She is low-maintenance and doesn't get bogged down with all the upkeep-y junk that so many women are so dug into. She's pretty and vivacious and she taught me that having perfect make-up or hair really didn't (or at least shouldn't) make much of a difference.

The food she cooks is simple and delicious. She makes a mean soup and can do fantastic things with dried mushrooms. I have the most wonderful taste memory of a meal she used to cook when we were kids:  baked chicken breast with boiled onions and white rice, all smothered in a most delightful Campbell's mushroom soup sauce. Sure, it was an all-white meal, and sure, there were little to no vitamins and nutrients in it, but I swear, it tasted amazing. Her lobster rolls are also famous throughout Ottawa town. And her yorkshire pudding? Hold the phone.

Everyone should have panko at their house. Not to be bossy, but it's just a better breadcrumb.
This mac and cheese, a classic recipe of my mother's, is a good way to make a dent in an abundant crop of summer tomatoes (which we had, and my parents still have, every year thanks to my also awesome Dad's keen tomato-planting skills). It's a lovely, creamy mish-mash that gets nice and brightened by the addition of all that red summer fruit. It's also great if you have a bunch of cheese ends hanging in your fridge that are too small to have much of an impact all on their lonesome.

Just as an aside, when I called my mother to ask her for the recipe, she laughed like it was the most hilarious thing a person could ever ask her. Once she could get a full sentence out, through the laughing, she told me she 'oh, god, I mix some butter and flour together, and add milk, a fair bit, I guess, and then I add a bunch of whatever cheese I have, and then I boil macaroni, kind of to al dente, but I mean, whatever, and then I add the macaroni to the cheese, layering the whole thing with tomatoes, and then I bake it with some breadcrumbs until it's bubbly and browned'. A joyful, warming, straightforward recipe, just like its creator.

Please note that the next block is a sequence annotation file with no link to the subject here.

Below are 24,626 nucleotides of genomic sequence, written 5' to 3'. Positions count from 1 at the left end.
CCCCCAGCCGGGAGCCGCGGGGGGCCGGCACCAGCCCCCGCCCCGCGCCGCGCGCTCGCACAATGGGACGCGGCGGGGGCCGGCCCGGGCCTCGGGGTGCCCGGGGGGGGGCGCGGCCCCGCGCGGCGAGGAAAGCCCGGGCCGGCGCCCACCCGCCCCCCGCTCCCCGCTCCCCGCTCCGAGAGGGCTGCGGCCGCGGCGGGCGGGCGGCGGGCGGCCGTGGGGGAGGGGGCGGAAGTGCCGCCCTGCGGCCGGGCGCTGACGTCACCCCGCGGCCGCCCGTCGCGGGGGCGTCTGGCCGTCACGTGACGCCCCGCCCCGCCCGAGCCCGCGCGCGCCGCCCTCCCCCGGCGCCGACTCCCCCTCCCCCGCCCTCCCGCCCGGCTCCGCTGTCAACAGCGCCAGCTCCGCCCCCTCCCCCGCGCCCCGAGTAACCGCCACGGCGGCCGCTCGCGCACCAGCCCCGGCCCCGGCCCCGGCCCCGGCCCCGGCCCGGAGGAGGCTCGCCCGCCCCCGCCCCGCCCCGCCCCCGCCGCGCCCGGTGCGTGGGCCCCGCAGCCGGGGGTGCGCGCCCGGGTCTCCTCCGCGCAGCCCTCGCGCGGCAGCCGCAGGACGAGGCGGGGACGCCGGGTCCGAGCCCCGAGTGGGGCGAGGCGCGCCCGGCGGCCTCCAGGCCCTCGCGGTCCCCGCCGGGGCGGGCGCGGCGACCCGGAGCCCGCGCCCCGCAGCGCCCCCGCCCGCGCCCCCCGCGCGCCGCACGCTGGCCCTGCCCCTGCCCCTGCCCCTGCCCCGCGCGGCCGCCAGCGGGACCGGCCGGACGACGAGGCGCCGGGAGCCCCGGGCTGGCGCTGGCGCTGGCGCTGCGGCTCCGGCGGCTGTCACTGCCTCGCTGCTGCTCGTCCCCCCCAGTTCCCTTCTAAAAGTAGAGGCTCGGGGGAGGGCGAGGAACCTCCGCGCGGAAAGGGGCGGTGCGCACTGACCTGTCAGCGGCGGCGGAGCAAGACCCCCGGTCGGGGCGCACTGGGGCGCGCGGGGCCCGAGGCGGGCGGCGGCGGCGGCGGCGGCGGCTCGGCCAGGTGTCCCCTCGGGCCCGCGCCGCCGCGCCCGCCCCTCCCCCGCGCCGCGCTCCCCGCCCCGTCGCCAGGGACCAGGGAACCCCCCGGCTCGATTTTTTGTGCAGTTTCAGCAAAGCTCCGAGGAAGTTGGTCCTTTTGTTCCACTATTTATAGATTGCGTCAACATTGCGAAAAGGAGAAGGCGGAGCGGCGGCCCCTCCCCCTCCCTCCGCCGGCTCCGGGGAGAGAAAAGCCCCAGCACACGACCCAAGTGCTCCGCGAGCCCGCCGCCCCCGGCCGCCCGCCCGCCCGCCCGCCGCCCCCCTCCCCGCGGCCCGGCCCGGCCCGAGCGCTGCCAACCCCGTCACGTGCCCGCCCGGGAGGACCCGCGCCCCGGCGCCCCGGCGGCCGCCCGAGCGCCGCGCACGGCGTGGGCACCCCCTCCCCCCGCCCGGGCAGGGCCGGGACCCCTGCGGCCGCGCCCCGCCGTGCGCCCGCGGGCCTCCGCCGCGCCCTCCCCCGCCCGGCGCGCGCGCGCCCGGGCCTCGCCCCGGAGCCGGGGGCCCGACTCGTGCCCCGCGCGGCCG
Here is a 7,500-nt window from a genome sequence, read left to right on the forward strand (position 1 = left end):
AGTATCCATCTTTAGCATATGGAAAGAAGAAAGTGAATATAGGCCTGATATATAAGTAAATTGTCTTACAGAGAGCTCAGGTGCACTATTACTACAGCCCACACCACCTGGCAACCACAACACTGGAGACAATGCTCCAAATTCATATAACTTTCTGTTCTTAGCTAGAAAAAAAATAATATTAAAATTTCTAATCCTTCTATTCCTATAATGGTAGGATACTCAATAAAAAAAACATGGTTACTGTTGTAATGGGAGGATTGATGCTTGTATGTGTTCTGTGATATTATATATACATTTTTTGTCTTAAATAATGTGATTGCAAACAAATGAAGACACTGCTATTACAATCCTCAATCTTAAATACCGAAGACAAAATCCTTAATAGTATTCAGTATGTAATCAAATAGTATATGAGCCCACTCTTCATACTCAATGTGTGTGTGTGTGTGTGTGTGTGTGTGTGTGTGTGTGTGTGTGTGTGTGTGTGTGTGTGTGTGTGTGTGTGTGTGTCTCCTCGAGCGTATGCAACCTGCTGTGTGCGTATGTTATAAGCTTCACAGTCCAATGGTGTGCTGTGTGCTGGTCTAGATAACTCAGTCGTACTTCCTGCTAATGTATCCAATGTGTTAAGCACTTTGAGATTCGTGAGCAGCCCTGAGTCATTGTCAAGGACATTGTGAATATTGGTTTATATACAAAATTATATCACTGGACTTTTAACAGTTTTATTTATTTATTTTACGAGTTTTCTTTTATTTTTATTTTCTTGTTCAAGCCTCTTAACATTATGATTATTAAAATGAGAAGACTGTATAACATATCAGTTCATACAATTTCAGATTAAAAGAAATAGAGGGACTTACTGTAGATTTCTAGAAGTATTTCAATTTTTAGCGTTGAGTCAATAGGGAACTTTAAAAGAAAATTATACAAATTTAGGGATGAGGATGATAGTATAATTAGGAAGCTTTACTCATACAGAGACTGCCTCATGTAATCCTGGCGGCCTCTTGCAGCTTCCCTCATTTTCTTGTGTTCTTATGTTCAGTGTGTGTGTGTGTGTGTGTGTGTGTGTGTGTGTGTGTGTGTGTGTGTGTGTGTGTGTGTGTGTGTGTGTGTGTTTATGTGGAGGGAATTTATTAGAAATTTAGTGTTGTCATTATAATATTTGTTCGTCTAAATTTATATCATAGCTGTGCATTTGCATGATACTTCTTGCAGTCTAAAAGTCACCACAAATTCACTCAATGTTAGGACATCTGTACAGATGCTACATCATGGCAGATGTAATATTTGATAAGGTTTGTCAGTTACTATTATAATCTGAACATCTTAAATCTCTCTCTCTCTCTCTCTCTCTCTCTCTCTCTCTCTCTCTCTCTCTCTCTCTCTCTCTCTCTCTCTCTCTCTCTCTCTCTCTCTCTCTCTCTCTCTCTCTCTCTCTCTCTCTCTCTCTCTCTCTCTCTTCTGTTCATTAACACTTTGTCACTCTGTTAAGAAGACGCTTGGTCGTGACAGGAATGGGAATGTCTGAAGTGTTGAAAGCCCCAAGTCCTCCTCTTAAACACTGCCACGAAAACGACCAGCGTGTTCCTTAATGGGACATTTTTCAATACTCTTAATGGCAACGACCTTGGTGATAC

The tomatoes get a bit crinkly and warmed but still keep
their shape and some texture. So damn good.

Macaroni and Cheese with Fresh Tomato

1 big pat of butter
2 tbsp (or so) of white all-purpose flour
2 cups (or so) of milk
2 cups (or so) of cheese, shredded or crumbled accordingly      (I used a pretty dynamite combo of old cheddar, goat cheese, and blue cheese - my Mom says that blue cheese is one you don't want to leave out, and I wholeheartedly agree)